Lessons from the Deer Stand.

27 Nov

I’m sure countless devotionals and numerous essays have been written by Christian

hunters – drawing parallels between hunting and the Christian life, or sharing deep

insights learned while sitting in the stillness of the deer stand. I’m not going for

originality here – but I figure – since I just shot the first deer of my life, perhaps a

little reflection is in order. I’ll share two things.

First, I can’t control everything, not least of which are wild animals and God’s good

creation. I mean, seriously, I can’t tell you how frustrating it was to know I was

doing a lot of things right: Arriving at the stand well before sunrise. Choosing a

location with good deer traffic and lots of activity on the trail cams. Sitting silently

and listening intently for the sound of a stick popping in the woods. I can do all that,

and yet, I can’t make a deer walk out of the woods. I can’t make it choose the trail in

front of me instead of the one just outside of my line of sight. I can’t make that buck

just curious enough to wander beyond the willows and award me a clean shot.

I just can’t control everything. And it’s good. God made wild animals wild and he

granted a certain amount of freedom and unpredictability to his creation, so that we

humans wouldn’t get any illusions about being gods. That’s a good reminder.

But what can I control? Hunting these last three years, and only just now getting my

first deer in the final week of the season, I’ve learned to take ownership of two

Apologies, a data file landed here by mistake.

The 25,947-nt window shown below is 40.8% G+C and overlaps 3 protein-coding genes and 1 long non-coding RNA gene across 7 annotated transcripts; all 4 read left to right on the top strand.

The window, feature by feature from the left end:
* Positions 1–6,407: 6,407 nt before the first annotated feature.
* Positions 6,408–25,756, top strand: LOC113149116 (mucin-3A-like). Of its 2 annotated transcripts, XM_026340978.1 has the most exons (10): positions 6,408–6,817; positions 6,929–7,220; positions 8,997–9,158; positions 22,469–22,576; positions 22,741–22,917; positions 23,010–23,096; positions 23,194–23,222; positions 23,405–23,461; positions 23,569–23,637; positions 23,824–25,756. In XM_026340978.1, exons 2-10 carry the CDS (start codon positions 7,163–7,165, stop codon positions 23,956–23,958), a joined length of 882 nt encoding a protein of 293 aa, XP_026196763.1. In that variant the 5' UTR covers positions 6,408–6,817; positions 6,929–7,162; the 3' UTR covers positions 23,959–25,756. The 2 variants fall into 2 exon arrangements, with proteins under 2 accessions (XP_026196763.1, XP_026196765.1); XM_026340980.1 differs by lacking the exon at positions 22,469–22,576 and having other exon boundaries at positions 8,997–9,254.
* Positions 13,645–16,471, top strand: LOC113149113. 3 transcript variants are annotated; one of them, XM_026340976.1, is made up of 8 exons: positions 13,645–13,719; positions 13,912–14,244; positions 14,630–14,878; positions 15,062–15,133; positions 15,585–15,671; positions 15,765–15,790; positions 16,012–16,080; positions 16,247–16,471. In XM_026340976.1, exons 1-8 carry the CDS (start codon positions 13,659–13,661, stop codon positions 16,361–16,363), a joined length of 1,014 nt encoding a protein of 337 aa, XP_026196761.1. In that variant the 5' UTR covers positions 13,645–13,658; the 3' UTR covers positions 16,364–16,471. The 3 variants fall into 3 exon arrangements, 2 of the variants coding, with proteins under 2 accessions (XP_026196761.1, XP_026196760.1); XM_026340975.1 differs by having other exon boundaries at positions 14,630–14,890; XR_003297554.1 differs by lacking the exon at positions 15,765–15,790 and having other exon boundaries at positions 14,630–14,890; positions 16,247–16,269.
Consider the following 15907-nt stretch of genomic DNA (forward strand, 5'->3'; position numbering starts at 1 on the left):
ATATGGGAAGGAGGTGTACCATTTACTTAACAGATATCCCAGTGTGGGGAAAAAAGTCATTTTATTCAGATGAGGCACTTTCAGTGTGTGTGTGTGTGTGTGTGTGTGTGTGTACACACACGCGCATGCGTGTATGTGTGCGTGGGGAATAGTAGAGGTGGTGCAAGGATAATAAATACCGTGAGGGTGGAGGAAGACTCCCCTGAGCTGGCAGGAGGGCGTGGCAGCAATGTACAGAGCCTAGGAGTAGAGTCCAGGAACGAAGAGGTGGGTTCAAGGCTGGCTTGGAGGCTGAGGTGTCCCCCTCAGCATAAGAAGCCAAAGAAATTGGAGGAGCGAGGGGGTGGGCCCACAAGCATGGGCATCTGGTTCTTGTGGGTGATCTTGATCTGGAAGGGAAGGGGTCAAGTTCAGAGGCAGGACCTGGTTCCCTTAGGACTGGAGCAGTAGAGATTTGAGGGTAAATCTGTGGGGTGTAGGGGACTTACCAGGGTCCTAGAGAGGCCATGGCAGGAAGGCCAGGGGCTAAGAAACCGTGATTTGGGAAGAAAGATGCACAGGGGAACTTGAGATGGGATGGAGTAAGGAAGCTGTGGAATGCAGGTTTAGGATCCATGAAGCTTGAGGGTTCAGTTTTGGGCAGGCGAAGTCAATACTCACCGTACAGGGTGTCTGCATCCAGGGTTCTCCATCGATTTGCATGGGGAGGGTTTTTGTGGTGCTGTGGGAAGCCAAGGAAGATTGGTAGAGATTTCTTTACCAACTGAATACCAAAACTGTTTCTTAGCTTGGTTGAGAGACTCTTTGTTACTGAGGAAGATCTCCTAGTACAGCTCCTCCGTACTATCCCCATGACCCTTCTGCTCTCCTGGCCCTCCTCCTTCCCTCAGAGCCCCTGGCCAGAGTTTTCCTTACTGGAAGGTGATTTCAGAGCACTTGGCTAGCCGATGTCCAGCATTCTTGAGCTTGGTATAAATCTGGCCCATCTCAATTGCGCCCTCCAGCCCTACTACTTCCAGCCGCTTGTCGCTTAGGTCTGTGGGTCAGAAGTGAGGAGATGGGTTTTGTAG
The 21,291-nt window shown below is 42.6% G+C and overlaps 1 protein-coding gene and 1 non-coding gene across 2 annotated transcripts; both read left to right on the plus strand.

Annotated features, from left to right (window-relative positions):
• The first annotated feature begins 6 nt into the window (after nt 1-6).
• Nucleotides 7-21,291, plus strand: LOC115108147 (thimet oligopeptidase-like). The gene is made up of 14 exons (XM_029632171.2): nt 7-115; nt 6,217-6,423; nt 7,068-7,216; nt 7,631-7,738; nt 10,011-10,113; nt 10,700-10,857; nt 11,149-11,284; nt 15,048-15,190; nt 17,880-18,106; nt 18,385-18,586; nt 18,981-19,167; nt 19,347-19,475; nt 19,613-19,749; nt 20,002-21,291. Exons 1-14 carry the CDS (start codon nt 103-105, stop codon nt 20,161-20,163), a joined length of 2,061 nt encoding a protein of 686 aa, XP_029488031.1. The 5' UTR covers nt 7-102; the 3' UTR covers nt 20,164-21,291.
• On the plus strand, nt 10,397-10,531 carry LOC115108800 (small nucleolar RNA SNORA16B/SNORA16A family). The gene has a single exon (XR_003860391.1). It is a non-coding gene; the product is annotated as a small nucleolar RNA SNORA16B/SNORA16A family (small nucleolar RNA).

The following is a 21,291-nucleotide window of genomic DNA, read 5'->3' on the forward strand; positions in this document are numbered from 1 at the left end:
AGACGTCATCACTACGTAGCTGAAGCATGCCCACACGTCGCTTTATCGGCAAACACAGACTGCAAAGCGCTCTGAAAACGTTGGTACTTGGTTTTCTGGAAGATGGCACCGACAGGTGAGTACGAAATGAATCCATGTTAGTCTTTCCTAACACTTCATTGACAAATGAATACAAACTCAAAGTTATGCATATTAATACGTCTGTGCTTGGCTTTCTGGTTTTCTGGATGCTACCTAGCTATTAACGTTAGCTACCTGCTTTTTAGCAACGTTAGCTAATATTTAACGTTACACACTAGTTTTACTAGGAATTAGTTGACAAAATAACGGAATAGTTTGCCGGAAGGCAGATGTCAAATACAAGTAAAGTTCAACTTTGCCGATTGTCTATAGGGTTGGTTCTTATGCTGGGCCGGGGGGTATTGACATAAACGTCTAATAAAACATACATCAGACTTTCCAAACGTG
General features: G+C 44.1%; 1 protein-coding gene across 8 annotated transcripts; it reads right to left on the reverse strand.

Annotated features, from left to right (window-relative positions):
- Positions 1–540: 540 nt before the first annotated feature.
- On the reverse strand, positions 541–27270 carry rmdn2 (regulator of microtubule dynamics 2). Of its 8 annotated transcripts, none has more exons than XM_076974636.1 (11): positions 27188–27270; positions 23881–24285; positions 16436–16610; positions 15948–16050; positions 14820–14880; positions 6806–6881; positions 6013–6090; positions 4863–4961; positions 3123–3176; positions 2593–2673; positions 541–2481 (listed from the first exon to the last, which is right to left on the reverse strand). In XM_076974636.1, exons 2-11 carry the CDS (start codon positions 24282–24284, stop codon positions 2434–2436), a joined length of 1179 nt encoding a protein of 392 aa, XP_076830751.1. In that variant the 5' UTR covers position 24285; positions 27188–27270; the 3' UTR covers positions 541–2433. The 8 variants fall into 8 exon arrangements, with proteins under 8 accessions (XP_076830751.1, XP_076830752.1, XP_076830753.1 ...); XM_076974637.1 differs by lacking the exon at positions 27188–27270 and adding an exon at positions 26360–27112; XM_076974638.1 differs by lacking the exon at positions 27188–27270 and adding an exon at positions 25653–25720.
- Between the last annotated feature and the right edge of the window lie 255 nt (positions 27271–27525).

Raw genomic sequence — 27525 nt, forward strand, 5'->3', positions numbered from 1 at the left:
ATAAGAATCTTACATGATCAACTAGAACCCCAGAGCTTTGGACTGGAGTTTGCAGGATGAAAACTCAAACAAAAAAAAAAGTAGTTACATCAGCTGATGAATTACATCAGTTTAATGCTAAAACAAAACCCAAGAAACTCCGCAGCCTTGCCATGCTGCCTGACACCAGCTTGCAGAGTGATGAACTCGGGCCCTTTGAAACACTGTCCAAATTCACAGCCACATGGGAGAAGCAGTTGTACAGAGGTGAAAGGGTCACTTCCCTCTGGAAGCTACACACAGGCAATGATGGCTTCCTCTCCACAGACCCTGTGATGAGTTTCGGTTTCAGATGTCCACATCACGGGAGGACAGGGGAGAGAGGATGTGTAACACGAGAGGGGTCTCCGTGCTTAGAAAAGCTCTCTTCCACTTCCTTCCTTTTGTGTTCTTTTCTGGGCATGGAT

things: My effort and my attitude.

I can’t control the deer, but I can control my own effort. Rather than giving up and

tossing the guns in the locker for another year, I can keep trying – whether wading

into the cold before daybreak or sitting silently through the sunset, I can at least find

assurance in the fact that I was making the proper effort. I was doing what I could

do.

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And the second thing I can control is my attitude. Despite countless walks back to

the truck empty handed, repeated conversations with the refrain, “Nothing yet,” and

several sad stares from my kids who wanted so desperately to see a deer, I could

still choose joy. It was always a good hunt. The snowshoe hair playing beneath the

tree stand was an awesome gift. The vibrant and varied colors on the horizon at the

day’s bookends were always a blessing, and the Super Moon staring at me from

behind the barren aspens was an enormous reward. It was always a good hunt.

And when I did finally get my deer, it was a great hunt. Thank you, Lord.

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